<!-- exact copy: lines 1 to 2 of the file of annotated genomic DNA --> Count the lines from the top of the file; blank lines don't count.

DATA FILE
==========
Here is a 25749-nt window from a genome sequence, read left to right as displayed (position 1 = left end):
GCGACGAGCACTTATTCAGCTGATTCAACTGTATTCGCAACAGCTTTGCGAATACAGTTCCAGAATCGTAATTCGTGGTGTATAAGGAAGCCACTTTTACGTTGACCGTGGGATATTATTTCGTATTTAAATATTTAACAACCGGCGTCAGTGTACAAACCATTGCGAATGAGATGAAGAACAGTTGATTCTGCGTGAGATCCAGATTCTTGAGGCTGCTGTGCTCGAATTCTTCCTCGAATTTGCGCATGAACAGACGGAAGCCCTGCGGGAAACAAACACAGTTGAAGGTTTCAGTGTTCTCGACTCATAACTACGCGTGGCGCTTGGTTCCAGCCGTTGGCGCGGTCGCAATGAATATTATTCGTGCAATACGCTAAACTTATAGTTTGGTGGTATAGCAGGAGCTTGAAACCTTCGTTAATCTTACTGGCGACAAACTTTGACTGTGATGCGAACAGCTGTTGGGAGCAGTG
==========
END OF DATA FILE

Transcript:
Here is a 25749-nt window from a genome sequence, read left to right as displayed (position 1 = left end):
GCGACGAGCACTTATTCAGCTGATTCAACTGTATTCGCAACAGCTTTGCGAATACAGTTCCAGAATCGTAATTCGTGGTGTATAAGGAAGCCACTTTTACGTTGACCGTGGGATATTATTTCGTATTTAAATATTTAACAACCGGCGTCAGTGTACAAACCATTGCGAATGAGATGAAGAACAGTTGATTCTGCGTGAGATCCAGATTCTTGAGGCTGCTGTGCTCGAATTCTTCCTCGAATTTGCGCATGAACAGACGGAAGCCCTGCGGGAAACAAACACAGTTGAAGGTTTCAGTGTTCTCGACTCATAACTACGCGTGGCGCTTGGTTCCAGCCGTTGGCGCGGTCGCAATGAATATTATTCGTGCAATACGCTAAACTTATAGTTTGGTGGTATAGCAGGAGCTTGAAACCTTCGTTAATCTTACTGGCGACAAACTTTGACTGTGATGCGAACAGCTGTTGGGAGCAGTG